The gathering from 10:30 a.m. to 12:30 p.m. at Avent Park is timed to be the first Saturday after the April 15 deadline for individuals to file federal and state tax returns.
The event will warm up with patriotic music around 10 a.m., followed by several conservative speakers.
Kay Cobb, a retired Mississippi State Supreme Court justice with senior judge status, is one of the group’s founders. She said Tea Party Oxford is not affiliated with state or national groups with similar names.
“We debated whether we even wanted to use the Tea Party name,” she said. “We came back around to it for two reasons – the next timing for an event would be Tax Day, and the name Tea Party had name recognition.”
The moniker has a double meaning – one in reference to the 1773 Boston Tea Party, in which colonists dumped tea into Boston Harbor to protest British taxes, and the other as an acronym for “Taxed Enough Already.”
Groups using the name range from the Tea Party Express, which held one of its coast-to-coast “Just Vote Them Out” rallies in Tupelo on Saturday, to state and local groups with similar messages of fiscal responsibility, less government and adherence to the Constitution.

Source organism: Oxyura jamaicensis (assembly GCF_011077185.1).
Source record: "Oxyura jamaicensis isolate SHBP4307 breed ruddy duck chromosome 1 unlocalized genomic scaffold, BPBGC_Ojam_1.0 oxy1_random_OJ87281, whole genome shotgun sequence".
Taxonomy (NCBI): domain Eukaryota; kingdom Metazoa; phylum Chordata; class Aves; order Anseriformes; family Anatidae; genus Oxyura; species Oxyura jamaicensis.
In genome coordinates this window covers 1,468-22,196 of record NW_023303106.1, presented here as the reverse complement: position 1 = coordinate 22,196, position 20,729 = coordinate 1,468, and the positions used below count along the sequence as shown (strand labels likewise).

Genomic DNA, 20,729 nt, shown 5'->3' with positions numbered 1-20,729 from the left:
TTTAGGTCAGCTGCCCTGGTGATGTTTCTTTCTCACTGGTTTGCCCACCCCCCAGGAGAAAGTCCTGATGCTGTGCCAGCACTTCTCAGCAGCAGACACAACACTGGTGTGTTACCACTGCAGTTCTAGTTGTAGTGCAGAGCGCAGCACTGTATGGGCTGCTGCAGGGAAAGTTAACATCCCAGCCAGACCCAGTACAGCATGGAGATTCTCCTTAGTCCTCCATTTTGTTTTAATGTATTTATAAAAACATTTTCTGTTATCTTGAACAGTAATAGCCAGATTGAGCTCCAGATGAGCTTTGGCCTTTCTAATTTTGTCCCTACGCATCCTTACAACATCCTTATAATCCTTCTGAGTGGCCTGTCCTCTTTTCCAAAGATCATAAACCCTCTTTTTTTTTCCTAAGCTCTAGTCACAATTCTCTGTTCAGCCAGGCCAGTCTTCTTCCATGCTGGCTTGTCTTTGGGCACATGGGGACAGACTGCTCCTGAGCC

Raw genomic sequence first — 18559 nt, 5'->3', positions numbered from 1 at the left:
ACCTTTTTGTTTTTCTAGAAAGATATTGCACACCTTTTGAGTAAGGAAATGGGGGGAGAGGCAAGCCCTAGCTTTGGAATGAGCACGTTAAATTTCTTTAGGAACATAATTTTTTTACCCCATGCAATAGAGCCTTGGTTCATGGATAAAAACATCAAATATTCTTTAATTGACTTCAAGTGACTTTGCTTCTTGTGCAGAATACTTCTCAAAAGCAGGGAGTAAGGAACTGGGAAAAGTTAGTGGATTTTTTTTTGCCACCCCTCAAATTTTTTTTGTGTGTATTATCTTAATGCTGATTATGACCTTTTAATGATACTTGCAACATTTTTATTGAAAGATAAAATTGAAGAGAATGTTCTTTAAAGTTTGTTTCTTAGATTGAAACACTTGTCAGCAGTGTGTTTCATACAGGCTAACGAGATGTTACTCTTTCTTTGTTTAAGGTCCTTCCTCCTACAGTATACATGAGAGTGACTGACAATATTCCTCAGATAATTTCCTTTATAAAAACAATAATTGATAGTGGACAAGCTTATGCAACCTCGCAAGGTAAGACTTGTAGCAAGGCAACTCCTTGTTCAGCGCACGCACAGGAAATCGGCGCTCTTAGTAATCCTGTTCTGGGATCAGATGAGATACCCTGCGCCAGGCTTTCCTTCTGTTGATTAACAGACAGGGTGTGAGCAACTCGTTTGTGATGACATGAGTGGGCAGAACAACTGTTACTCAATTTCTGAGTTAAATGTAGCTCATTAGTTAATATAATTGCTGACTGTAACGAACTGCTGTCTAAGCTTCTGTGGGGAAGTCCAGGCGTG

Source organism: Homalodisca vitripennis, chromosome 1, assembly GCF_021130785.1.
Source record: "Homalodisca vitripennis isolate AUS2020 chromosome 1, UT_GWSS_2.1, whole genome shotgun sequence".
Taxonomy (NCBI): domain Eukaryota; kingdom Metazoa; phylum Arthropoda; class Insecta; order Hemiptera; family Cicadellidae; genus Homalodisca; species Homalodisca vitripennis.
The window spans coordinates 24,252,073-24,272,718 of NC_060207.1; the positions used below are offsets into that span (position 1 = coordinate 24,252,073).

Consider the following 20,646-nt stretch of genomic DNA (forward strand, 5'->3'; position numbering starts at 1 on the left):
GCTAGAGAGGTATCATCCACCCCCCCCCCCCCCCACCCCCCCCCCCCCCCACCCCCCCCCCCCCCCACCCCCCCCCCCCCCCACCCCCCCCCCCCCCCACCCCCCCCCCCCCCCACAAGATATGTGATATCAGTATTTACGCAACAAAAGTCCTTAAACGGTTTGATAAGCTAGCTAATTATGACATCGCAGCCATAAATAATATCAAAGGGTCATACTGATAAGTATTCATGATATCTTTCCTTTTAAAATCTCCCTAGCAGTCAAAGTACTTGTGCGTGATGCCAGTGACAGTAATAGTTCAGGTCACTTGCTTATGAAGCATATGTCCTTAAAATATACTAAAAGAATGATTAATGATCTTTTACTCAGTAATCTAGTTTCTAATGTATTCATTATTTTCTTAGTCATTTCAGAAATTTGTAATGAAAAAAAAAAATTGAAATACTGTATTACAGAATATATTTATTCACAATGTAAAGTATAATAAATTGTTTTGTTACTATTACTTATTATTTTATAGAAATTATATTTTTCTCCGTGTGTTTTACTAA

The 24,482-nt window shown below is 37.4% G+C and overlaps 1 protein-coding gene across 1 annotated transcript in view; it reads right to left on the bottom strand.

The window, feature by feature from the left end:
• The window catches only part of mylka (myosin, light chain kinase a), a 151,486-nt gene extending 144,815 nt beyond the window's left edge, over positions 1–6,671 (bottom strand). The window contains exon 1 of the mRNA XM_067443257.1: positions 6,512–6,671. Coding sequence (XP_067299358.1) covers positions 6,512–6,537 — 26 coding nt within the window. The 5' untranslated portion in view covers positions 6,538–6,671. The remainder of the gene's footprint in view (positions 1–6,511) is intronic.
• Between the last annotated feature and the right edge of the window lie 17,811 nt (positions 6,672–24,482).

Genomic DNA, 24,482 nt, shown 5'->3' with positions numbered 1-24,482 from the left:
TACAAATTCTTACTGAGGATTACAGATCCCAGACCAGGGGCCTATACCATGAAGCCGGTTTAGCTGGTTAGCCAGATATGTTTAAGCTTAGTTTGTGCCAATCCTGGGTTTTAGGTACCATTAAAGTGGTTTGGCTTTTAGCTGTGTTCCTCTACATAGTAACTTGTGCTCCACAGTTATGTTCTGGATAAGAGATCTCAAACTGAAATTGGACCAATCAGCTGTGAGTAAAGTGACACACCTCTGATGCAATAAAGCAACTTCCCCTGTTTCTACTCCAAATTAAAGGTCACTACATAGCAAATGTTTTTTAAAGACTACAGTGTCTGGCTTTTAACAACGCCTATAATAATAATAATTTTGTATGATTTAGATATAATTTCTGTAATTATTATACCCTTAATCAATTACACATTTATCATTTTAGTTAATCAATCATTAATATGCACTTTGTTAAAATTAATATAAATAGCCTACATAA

Cobb has, as she expected, caught flak for her role as an organizer in what some people see as a partisan movement. As a judge on senior status, she can be called into court duty.
A call to the Mississippi Attorney General’s Office regarding the legality was not returned Monday, but Ron Rychlak, associate dean of the University of Mississippi School of Law, said he sees no problem.
“Obviously, judges and justices do have First Amendment rights to express themselves,” he said. “As I understand, the Tea Party she is involved in is trying to steer clear of pure party politics, even though it’s certainly aligned with conservative ideas. I think if any conflict ever comes up with a case, it would be very easy for a senior-status justice to recuse herself.”
Cobb says Tea Party Oxford is not partisan. While candidates in any election are welcome at the rally, they will not be invited to speak and will not be endorsed.
“We’re not going to talk about people; we’re going to talk about issues,” she said. “I’m not ever going to run for office. I’m willing to risk my reputation and my good record if it goes sour.”
Contact Errol Castens at (662) 281-1069 or email@example.com.